HAPPY BIRTHDAY TO YOU!
When our oldest was born, I got rid of my last few hesitations, and her birthdays get better with each year. I love fantasizing with her about ideas and themes that she and her friends would enjoy. Then, at some point, I stop sharing the plans with her and work on the fantasy by myself. Because the best thing about birthday parties is that you get to enjoy them yourself!
We’ve had parties where her friends had to free the trapped howling beauty of the north by going on a scavenger hunt in our neighborhood, bonfire and flying lantern parties, sports rivalry parties, pool parties, craft parties, playdoh parties, and escape room parties.
But, my second daughter, much like her dad, is not into being the center of attention unless the attendees are VERY close to her, so sometimes she chooses not to have a big party but to have a special day just with us.
We moved back home two weeks before her 8th birthday, so it was clear we had no one to invite to a party, but we freed up our entire busy schedule that day and had a “tourist” day in our own country. We visited a great exhibit about Jewish Heroes at the Museum of the Jewish People at Beit Hatfusot. Then, we took a hot air balloon ride, had tons of sweets, and met up with friends. A year later, I was sure she would want a class party, especially after her 8th birthday, but no. For her 9th birthday, she still wanted to have a special day with just the five of us.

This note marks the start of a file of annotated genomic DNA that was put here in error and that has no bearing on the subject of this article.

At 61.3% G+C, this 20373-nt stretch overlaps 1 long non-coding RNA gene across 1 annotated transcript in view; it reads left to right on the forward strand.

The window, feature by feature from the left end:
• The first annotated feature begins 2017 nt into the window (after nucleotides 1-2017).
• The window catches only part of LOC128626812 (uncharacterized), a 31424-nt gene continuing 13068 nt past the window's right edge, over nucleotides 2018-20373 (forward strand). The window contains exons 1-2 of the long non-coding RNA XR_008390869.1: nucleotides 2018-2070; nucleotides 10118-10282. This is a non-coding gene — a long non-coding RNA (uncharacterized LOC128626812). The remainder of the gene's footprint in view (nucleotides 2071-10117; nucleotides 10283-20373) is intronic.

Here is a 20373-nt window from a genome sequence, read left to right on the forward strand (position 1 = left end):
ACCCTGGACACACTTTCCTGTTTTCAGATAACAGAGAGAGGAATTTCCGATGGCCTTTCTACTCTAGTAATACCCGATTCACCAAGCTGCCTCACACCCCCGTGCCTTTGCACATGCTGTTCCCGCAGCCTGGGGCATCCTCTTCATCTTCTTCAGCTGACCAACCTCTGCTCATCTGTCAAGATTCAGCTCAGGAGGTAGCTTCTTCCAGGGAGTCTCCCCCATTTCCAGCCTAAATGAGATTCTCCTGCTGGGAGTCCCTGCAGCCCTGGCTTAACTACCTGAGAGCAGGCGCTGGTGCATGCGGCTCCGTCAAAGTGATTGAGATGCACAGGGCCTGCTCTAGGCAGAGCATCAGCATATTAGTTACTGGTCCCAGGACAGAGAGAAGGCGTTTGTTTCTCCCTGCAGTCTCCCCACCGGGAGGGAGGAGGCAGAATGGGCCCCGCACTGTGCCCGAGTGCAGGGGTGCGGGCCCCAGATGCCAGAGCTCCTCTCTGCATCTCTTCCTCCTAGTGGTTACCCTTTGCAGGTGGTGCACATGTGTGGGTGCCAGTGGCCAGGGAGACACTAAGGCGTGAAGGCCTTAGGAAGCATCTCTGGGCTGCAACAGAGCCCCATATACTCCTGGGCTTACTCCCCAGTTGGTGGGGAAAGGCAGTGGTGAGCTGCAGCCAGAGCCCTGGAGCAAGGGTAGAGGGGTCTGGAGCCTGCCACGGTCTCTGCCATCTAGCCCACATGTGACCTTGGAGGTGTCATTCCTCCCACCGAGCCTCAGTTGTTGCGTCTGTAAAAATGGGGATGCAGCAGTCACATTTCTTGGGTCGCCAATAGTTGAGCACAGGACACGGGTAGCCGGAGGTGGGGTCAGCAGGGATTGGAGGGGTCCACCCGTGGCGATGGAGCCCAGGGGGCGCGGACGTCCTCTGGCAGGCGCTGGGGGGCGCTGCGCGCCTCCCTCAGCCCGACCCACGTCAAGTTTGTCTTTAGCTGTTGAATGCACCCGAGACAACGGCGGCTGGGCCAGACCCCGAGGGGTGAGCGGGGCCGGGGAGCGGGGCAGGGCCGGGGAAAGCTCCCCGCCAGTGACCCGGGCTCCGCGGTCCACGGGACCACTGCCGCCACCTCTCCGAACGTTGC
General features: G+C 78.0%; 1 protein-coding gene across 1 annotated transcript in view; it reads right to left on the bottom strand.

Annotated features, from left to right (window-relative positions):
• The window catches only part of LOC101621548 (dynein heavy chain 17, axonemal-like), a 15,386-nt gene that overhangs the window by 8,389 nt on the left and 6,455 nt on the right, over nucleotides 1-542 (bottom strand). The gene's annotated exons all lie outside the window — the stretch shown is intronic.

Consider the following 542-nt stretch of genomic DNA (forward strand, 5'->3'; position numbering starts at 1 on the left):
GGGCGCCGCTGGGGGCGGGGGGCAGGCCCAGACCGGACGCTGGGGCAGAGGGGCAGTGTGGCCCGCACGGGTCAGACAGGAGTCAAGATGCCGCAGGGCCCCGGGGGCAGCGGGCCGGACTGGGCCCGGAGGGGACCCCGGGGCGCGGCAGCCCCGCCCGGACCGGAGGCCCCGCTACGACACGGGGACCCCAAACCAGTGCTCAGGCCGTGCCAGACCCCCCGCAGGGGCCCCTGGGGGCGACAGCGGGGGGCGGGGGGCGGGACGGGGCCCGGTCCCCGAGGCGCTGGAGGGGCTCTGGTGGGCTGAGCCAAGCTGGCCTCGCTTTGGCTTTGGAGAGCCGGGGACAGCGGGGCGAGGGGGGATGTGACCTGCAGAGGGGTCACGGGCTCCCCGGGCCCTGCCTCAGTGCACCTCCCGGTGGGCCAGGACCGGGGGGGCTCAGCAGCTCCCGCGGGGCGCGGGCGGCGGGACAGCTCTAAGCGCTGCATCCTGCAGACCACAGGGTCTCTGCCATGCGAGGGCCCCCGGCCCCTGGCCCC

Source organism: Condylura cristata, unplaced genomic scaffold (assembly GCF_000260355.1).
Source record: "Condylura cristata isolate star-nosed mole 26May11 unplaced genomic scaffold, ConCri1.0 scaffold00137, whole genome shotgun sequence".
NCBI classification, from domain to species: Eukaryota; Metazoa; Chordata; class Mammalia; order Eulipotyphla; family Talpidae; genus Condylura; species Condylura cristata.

This year we decided to focus on her favorites. We woke her up to the sound of our tone-deaf singing, all while videotaping her (a tradition I started when her older sister turned one). She immediately ran to the gift table she knew would be waiting for her, but on top of the “regular” gifts and cards, she found a large scratch card combined out of 9 stretchable hearts, one for each year.
The instructions were simple – under each heart hides a family activity dedicated to you. You can choose when to scratch each one, and we will all participate. Among the activities on the card were a family dance party, body percussion lesson (her favorite after-school program), soccer practice with dad, eight-hands massage, ice cream treat, cuddles with mom, and more.
When I asked the birthday girl what she enjoyed best about her day, she said it was the scratch card. It was easy to make, but it contained all of her favorites and everything that we wanted to give her on her birthday. Two weeks later, she already decided what she wanted to do for her 10th birthday party, but at least I have a full year ahead of me to plan it.
IT’S MY PARTY AND I’LL CRY IF I WANT TO
Back to my party in preschool…for a couple of minutes, I thought the house was shaking up in preparations for the party (I guess I confused anger with excitement). I don’t know if my mom frantically called all the other moms in my class to let them know there was no party (and probably wouldn’t be any time in the next 20 years or so) or if the moms themselves realized that something was suspicious about my impromptu invitation.
But there was no party that day.